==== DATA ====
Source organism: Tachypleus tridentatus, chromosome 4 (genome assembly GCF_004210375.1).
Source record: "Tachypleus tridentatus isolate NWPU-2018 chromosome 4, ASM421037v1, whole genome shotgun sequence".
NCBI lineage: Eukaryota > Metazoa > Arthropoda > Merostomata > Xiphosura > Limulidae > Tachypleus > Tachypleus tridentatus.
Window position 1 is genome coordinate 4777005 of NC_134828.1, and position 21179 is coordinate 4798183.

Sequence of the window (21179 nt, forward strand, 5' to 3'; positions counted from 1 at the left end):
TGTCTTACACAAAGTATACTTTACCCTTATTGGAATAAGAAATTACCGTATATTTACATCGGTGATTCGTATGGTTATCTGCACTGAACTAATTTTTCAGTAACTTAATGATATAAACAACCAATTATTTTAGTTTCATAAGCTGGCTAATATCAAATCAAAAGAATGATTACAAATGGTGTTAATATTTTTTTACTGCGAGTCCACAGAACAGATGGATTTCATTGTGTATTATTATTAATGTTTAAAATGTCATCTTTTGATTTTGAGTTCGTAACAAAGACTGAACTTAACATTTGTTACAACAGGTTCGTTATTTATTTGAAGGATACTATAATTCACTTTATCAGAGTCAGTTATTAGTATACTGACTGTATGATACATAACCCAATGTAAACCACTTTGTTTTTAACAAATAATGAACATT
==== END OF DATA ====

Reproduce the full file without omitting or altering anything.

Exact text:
Source organism: Tachypleus tridentatus, chromosome 4 (genome assembly GCF_004210375.1).
Source record: "Tachypleus tridentatus isolate NWPU-2018 chromosome 4, ASM421037v1, whole genome shotgun sequence".
NCBI lineage: Eukaryota > Metazoa > Arthropoda > Merostomata > Xiphosura > Limulidae > Tachypleus > Tachypleus tridentatus.
Window position 1 is genome coordinate 4777005 of NC_134828.1, and position 21179 is coordinate 4798183.

Sequence of the window (21179 nt, forward strand, 5' to 3'; positions counted from 1 at the left end):
TGTCTTACACAAAGTATACTTTACCCTTATTGGAATAAGAAATTACCGTATATTTACATCGGTGATTCGTATGGTTATCTGCACTGAACTAATTTTTCAGTAACTTAATGATATAAACAACCAATTATTTTAGTTTCATAAGCTGGCTAATATCAAATCAAAAGAATGATTACAAATGGTGTTAATATTTTTTTACTGCGAGTCCACAGAACAGATGGATTTCATTGTGTATTATTATTAATGTTTAAAATGTCATCTTTTGATTTTGAGTTCGTAACAAAGACTGAACTTAACATTTGTTACAACAGGTTCGTTATTTATTTGAAGGATACTATAATTCACTTTATCAGAGTCAGTTATTAGTATACTGACTGTATGATACATAACCCAATGTAAACCACTTTGTTTTTAACAAATAATGAACATT